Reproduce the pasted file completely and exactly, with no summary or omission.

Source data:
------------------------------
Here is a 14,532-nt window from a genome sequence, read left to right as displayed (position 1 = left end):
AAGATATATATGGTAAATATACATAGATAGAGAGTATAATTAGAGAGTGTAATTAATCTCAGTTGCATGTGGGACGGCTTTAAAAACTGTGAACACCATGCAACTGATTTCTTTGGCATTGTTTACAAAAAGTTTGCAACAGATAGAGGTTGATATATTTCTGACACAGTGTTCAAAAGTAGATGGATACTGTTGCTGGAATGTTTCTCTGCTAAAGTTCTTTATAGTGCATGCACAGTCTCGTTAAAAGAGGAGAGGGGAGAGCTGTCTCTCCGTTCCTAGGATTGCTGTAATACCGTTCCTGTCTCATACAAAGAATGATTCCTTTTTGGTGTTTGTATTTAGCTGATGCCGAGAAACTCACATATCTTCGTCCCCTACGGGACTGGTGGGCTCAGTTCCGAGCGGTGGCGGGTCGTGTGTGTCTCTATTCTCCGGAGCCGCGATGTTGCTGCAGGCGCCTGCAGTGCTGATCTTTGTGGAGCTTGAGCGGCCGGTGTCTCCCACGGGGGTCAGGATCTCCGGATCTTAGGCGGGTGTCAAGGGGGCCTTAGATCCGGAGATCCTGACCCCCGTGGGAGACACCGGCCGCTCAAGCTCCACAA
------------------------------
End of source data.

Here is a 14,532-nt window from a genome sequence, read left to right as displayed (position 1 = left end):
AAGATATATATGGTAAATATACATAGATAGAGAGTATAATTAGAGAGTGTAATTAATCTCAGTTGCATGTGGGACGGCTTTAAAAACTGTGAACACCATGCAACTGATTTCTTTGGCATTGTTTACAAAAAGTTTGCAACAGATAGAGGTTGATATATTTCTGACACAGTGTTCAAAAGTAGATGGATACTGTTGCTGGAATGTTTCTCTGCTAAAGTTCTTTATAGTGCATGCACAGTCTCGTTAAAAGAGGAGAGGGGAGAGCTGTCTCTCCGTTCCTAGGATTGCTGTAATACCGTTCCTGTCTCATACAAAGAATGATTCCTTTTTGGTGTTTGTATTTAGCTGATGCCGAGAAACTCACATATCTTCGTCCCCTACGGGACTGGTGGGCTCAGTTCCGAGCGGTGGCGGGTCGTGTGTGTCTCTATTCTCCGGAGCCGCGATGTTGCTGCAGGCGCCTGCAGTGCTGATCTTTGTGGAGCTTGAGCGGCCGGTGTCTCCCACGGGGGTCAGGATCTCCGGATCTTAGGCGGGTGTCAAGGGGGCCTTAGATCCGGAGATCCTGACCCCCGTGGGAGACACCGGCCGCTCAAGCTCCACAA